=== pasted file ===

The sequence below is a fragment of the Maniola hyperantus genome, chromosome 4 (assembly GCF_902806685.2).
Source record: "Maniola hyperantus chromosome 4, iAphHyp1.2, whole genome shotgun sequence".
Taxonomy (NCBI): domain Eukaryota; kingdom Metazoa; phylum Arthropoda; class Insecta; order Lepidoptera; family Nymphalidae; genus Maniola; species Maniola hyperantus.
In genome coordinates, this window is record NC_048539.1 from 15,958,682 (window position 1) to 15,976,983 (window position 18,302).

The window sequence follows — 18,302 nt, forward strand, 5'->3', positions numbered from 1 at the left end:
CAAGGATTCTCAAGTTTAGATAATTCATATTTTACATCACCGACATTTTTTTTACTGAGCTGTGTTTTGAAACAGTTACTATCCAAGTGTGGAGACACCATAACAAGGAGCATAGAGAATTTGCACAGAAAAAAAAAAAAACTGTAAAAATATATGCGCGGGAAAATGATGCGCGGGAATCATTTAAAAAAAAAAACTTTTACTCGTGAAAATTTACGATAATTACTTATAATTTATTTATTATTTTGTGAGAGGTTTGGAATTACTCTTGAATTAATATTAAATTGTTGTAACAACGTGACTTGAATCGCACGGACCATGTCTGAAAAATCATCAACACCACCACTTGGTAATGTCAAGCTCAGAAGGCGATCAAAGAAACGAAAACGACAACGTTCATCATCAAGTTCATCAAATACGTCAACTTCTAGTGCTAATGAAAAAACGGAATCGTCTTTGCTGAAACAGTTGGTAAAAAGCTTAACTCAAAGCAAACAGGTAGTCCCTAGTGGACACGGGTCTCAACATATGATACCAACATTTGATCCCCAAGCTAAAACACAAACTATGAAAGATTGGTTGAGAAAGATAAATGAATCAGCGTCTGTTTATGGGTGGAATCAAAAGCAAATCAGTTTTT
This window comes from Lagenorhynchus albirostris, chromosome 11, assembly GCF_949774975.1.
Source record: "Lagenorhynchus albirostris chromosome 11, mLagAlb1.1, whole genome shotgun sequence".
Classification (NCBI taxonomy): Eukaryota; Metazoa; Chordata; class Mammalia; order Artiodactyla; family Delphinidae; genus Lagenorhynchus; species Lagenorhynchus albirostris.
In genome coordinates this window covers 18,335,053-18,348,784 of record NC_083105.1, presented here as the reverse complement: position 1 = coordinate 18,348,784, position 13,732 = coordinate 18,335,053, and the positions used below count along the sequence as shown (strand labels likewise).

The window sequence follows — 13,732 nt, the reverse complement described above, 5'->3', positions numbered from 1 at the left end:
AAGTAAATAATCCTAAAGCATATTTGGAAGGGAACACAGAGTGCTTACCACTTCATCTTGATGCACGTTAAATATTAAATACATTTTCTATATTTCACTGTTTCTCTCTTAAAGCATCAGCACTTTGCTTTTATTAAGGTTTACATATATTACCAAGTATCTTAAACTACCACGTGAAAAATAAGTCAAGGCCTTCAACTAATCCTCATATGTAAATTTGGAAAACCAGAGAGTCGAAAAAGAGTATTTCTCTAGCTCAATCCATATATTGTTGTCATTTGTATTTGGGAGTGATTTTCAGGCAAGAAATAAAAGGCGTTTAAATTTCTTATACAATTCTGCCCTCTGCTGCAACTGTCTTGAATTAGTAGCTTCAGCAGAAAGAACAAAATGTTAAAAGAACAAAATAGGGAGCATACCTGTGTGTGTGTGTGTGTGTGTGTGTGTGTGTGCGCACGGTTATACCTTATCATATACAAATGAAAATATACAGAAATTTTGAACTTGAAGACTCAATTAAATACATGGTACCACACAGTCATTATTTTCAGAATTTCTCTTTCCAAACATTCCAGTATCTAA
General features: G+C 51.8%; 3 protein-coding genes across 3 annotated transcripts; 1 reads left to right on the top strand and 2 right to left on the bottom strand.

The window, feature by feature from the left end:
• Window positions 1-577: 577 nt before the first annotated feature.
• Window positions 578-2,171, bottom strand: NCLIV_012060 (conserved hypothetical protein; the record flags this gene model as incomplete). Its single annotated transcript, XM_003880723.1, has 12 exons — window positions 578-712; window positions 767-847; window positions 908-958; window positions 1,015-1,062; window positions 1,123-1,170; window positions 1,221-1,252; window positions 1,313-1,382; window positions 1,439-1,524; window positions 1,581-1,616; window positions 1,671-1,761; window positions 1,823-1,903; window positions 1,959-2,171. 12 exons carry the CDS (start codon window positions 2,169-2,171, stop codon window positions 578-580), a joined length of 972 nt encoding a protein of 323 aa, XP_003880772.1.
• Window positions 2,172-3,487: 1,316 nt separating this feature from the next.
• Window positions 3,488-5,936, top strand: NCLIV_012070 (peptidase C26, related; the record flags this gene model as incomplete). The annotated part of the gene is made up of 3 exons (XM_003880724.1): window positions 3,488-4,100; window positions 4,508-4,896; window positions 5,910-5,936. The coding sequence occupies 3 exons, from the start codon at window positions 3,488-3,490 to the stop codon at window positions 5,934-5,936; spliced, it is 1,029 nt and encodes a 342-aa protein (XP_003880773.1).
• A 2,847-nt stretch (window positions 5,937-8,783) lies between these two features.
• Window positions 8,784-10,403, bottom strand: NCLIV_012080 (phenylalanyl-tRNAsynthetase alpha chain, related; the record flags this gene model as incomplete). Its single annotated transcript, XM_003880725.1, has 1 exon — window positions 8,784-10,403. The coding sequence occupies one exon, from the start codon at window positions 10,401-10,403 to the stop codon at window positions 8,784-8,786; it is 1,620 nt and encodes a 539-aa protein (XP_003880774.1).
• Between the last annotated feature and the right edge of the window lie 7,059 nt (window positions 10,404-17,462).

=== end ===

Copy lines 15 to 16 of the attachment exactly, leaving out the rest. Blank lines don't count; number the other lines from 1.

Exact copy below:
• Window positions 1-577: 577 nt before the first annotated feature.
• Window positions 578-2,171, bottom strand: NCLIV_012060 (conserved hypothetical protein; the record flags this gene model as incomplete). Its single annotated transcript, XM_003880723.1, has 12 exons — window positions 578-712; window positions 767-847; window positions 908-958; window positions 1,015-1,062; window positions 1,123-1,170; window positions 1,221-1,252; window positions 1,313-1,382; window positions 1,439-1,524; window positions 1,581-1,616; window positions 1,671-1,761; window positions 1,823-1,903; window positions 1,959-2,171. 12 exons carry the CDS (start codon window positions 2,169-2,171, stop codon window positions 578-580), a joined length of 972 nt encoding a protein of 323 aa, XP_003880772.1.